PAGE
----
Here, we provide an example of how these pathways could be used in interaction with the example of pig again from the Kata Kolok community, using a hypothetical conversation between individual A and individual B, both from this community. In conversation, individual A uses the sign PIG-1 (iconic motivation referring to how a pig is killed). However, individual B is not familiar with this form and, using the conventional link (form to concept), does not know at this stage what individual A is referring to. Subsequently, individual B uses the iconic–inferential pathway to consider if the form produced by individual A overlaps with the culturally salient features of any concept. Because individual B is from the Kata Kolok community, where individuals have knowledge about farming, including the way in which pigs are killed, individual B recognizes that the form PIG-1 produced by individual A refers to how a pig is killed, and thus likely refers to pig. In this way, when individuals share a cultural context, the iconic–inferential pathway can serve as a supporting route in case the conventional pathway fails. In the event that neither of these pathways lead individual B to the concept pig, it is probable that these individuals will need to initiate repair in order to understand each other. Though many strategies may be used, one option would be for individual B to learn the form produced by individual A. Although in the operationalization of this model the conventional link has priority over the iconic–inferential pathway, in the real world, meaning can also undoubtedly be inferred using the iconic–inferential pathway prior to the conventional link or a combination of both.
This theory generates a prediction about the level of iconicity present in different types of communities. Frishberg
) showed that in ASL, a Deaf community sign language, signs tend to become less iconic over time. Pleyer et al.
) point out that studies from young sign languages and homesign systems show that “signs gradually shed their iconic mapping”, potentially in favor of facilitating a larger vocabulary (Gasser 2004
). However, what about for shared sign languages? Does the level of iconicity remain high or decrease over time? We predict that in shared sign languages, the level of iconicity will remain relatively high because iconic forms are successfully communicated, as community members share a high degree of cultural context. In contrast, in Deaf community sign languages, we predict that iconicity will decrease, as found by Frishberg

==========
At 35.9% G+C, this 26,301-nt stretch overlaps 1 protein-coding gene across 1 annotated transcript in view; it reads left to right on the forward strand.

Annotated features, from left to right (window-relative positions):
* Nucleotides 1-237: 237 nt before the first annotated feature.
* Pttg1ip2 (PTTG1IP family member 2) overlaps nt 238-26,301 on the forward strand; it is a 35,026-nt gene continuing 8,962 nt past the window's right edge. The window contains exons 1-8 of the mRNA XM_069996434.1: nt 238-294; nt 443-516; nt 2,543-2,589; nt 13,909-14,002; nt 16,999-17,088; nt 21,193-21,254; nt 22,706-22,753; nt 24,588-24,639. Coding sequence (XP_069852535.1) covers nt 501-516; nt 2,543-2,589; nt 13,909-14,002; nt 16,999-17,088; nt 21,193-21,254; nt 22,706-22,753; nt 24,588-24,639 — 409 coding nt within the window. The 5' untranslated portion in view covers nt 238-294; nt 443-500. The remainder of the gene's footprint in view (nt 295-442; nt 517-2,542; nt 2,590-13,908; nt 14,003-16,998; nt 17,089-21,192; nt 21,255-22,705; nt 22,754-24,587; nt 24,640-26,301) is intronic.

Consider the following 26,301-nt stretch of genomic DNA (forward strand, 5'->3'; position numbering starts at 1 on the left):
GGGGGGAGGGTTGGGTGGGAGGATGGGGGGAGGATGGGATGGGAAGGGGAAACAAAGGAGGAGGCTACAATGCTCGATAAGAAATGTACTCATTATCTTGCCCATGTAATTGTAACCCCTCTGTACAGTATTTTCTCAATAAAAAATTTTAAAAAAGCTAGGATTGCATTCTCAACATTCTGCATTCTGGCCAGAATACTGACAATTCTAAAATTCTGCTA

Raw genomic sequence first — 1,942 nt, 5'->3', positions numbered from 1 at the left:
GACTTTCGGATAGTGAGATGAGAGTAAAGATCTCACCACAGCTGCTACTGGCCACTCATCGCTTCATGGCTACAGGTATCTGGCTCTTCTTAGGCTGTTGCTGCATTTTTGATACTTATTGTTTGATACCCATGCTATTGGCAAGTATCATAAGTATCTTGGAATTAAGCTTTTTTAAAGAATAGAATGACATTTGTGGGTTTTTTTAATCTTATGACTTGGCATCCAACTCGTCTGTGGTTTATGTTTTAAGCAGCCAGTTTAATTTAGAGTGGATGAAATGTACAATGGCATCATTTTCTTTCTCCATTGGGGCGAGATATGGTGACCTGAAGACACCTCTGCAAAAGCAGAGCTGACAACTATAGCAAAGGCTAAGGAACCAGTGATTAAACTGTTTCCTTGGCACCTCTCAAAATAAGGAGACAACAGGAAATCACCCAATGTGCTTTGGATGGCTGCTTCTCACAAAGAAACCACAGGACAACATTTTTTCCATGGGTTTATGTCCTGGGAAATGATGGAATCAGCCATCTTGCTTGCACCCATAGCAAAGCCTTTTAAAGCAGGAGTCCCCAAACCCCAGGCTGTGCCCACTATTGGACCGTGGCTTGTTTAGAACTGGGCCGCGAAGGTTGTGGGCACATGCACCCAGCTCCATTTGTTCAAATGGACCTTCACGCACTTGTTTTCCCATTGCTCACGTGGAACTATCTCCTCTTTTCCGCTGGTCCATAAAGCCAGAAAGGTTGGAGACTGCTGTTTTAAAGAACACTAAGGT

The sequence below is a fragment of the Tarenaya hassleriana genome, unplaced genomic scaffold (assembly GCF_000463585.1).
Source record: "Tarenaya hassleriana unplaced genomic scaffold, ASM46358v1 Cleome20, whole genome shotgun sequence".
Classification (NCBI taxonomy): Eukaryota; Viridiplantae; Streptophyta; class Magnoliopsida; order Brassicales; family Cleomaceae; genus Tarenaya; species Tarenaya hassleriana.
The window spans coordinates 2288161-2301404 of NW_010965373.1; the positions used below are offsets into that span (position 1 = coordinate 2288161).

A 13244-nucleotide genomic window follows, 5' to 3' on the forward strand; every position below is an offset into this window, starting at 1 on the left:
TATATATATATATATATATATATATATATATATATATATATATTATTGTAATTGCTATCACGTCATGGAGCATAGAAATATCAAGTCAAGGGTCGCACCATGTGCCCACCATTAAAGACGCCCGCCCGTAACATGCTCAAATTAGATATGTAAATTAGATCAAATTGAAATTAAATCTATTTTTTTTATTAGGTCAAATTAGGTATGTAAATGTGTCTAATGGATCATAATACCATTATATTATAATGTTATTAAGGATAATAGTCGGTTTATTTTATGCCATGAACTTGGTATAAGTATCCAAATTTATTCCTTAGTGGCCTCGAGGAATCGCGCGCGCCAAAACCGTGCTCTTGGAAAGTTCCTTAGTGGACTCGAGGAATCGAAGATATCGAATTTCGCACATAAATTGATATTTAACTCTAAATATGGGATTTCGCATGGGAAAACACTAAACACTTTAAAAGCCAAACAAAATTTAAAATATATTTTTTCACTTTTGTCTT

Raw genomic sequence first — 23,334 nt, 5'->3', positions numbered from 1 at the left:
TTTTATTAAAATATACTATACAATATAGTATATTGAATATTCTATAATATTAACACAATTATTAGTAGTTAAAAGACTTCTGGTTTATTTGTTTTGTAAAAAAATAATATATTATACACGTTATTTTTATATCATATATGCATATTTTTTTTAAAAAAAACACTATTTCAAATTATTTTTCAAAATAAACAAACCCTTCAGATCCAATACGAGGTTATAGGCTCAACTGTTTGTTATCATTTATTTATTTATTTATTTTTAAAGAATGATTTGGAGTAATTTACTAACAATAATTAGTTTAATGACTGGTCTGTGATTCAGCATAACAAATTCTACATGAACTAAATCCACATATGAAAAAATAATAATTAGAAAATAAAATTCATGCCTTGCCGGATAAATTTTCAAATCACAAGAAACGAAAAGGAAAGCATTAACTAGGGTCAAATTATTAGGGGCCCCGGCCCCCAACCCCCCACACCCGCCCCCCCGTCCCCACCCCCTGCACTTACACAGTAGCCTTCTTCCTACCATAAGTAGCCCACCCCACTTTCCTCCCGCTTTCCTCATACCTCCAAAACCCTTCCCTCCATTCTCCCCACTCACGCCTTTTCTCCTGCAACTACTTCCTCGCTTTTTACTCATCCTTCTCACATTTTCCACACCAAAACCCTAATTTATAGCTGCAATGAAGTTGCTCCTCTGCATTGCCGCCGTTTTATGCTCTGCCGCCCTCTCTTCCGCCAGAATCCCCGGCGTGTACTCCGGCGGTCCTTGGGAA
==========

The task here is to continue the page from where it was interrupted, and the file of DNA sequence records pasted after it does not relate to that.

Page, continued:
) for ASL, because in these larger communities, individuals typically come from diverse backgrounds. Therefore, retrieving culturally salient features from the form will not be useful when communicative partners do not share cultural context. Rather, individuals are more likely to adapt their form moving closer to the form of their communicative partner. This helps them to successfully communicate, as their forms move towards becoming aligned. However, as individuals do not likely share a cultural context (and hence likely have different salient features), adapting one’s form would typically result in a move away from its initial highly iconic state. Iconicity is often talked about on a large scale, irrespective of individual experience. While iconic affordances can be grounded in human experience (e.g., men have beards), it must be stressed that iconicity remains subjective (Occhino et al. 2017
). Thus, here, iconicity is considered on an individual level, as opposed to across entire communities where individuals may not share much cultural context.
In sum, we propose that in communication individuals may exploit an iconic–inferential pathway, making use of iconic mappings between a form and culturally salient features if a conventional pathway is not available. In communities such as shared signing communities where individuals share psychological and social information, we predict that communicative partners will successfully communicate using the iconic–inferential pathway if the conventional pathway fails. Because communication can succeed using these two routes, lexical variation should remain high, as well as the degree of iconicity in the community. On the other hand, in communities such as those with Deaf community sign languages, because there is less shared information, the iconic–inferential pathway is less useful. Hence, in the case of failure using the conventional pathway, individuals are more likely to proceed to adapt their lexical form in order to be understood. Hence, we predict that communities with little shared context will move towards lexical uniformity and low degrees of iconicity.
In addition to shared context, it has been proposed that population size may affect linguistic features (Lupyan and Dale 2010
; Wray and Grace 2007
). In sign languages, anecdotal evidence suggests that small populations exhibit a higher degree of lexical variation than large populations (Meir et al. 2012
). The relationship between population size and lexical variation has been supported by a recent computational model (Tkachman and Hudson Kam 2020
), though previous computational models have found that conventions emerge faster in smaller populations (Baronchelli et al. 2006
). Although not the main focus of this study, we also consider the effect of population size on the degree of lexical variability, as typically shared sign languages emerge in smaller populations, and Deaf community sign languages emerge in larger populations. Modeling shared context and population size may help to tease apart the contribution of each on the degree of lexical variation.